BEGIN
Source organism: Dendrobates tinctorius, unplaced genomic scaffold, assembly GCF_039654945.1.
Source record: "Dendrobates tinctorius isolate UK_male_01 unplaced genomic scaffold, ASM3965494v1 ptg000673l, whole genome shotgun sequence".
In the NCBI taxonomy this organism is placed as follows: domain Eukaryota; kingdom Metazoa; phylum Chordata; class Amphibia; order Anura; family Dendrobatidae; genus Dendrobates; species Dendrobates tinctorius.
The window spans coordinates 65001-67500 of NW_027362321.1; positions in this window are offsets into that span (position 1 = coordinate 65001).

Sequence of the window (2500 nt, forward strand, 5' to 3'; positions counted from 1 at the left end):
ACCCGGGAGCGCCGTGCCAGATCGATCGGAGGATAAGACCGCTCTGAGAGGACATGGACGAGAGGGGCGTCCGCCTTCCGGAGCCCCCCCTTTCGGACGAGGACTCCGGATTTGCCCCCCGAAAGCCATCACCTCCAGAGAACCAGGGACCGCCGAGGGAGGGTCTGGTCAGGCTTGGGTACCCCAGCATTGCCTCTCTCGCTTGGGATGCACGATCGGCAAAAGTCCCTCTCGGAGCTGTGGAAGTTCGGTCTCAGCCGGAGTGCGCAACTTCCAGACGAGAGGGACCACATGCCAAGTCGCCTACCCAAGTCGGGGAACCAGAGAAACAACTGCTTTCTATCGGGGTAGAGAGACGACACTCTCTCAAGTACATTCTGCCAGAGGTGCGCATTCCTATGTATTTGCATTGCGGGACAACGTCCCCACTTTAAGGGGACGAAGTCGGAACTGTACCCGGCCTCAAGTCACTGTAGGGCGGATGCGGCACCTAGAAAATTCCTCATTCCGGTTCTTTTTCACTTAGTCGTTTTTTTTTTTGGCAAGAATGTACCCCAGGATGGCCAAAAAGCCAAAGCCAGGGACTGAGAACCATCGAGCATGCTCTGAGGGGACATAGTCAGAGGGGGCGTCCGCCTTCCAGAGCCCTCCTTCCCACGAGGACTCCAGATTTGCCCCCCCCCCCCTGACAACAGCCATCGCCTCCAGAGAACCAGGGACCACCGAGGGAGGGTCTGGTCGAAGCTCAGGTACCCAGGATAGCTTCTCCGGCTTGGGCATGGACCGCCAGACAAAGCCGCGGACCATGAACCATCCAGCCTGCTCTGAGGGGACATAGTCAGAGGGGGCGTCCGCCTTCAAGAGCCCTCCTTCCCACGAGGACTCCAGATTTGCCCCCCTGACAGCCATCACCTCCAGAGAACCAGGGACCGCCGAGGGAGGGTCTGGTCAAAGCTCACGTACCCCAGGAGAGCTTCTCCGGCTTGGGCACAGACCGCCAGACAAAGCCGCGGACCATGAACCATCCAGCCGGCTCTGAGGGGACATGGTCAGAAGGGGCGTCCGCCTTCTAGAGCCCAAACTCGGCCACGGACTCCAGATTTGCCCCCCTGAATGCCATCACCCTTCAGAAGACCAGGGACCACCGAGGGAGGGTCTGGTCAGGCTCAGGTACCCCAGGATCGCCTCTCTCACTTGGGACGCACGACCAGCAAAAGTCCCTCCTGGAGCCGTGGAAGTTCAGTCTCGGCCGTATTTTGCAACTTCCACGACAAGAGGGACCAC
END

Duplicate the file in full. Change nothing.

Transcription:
Source organism: Dendrobates tinctorius, unplaced genomic scaffold, assembly GCF_039654945.1.
Source record: "Dendrobates tinctorius isolate UK_male_01 unplaced genomic scaffold, ASM3965494v1 ptg000673l, whole genome shotgun sequence".
In the NCBI taxonomy this organism is placed as follows: domain Eukaryota; kingdom Metazoa; phylum Chordata; class Amphibia; order Anura; family Dendrobatidae; genus Dendrobates; species Dendrobates tinctorius.
The window spans coordinates 65001-67500 of NW_027362321.1; positions in this window are offsets into that span (position 1 = coordinate 65001).

Sequence of the window (2500 nt, forward strand, 5' to 3'; positions counted from 1 at the left end):
ACCCGGGAGCGCCGTGCCAGATCGATCGGAGGATAAGACCGCTCTGAGAGGACATGGACGAGAGGGGCGTCCGCCTTCCGGAGCCCCCCCTTTCGGACGAGGACTCCGGATTTGCCCCCCGAAAGCCATCACCTCCAGAGAACCAGGGACCGCCGAGGGAGGGTCTGGTCAGGCTTGGGTACCCCAGCATTGCCTCTCTCGCTTGGGATGCACGATCGGCAAAAGTCCCTCTCGGAGCTGTGGAAGTTCGGTCTCAGCCGGAGTGCGCAACTTCCAGACGAGAGGGACCACATGCCAAGTCGCCTACCCAAGTCGGGGAACCAGAGAAACAACTGCTTTCTATCGGGGTAGAGAGACGACACTCTCTCAAGTACATTCTGCCAGAGGTGCGCATTCCTATGTATTTGCATTGCGGGACAACGTCCCCACTTTAAGGGGACGAAGTCGGAACTGTACCCGGCCTCAAGTCACTGTAGGGCGGATGCGGCACCTAGAAAATTCCTCATTCCGGTTCTTTTTCACTTAGTCGTTTTTTTTTTTGGCAAGAATGTACCCCAGGATGGCCAAAAAGCCAAAGCCAGGGACTGAGAACCATCGAGCATGCTCTGAGGGGACATAGTCAGAGGGGGCGTCCGCCTTCCAGAGCCCTCCTTCCCACGAGGACTCCAGATTTGCCCCCCCCCCCCTGACAACAGCCATCGCCTCCAGAGAACCAGGGACCACCGAGGGAGGGTCTGGTCGAAGCTCAGGTACCCAGGATAGCTTCTCCGGCTTGGGCATGGACCGCCAGACAAAGCCGCGGACCATGAACCATCCAGCCTGCTCTGAGGGGACATAGTCAGAGGGGGCGTCCGCCTTCAAGAGCCCTCCTTCCCACGAGGACTCCAGATTTGCCCCCCTGACAGCCATCACCTCCAGAGAACCAGGGACCGCCGAGGGAGGGTCTGGTCAAAGCTCACGTACCCCAGGAGAGCTTCTCCGGCTTGGGCACAGACCGCCAGACAAAGCCGCGGACCATGAACCATCCAGCCGGCTCTGAGGGGACATGGTCAGAAGGGGCGTCCGCCTTCTAGAGCCCAAACTCGGCCACGGACTCCAGATTTGCCCCCCTGAATGCCATCACCCTTCAGAAGACCAGGGACCACCGAGGGAGGGTCTGGTCAGGCTCAGGTACCCCAGGATCGCCTCTCTCACTTGGGACGCACGACCAGCAAAAGTCCCTCCTGGAGCCGTGGAAGTTCAGTCTCGGCCGTATTTTGCAACTTCCACGACAAGAGGGACCAC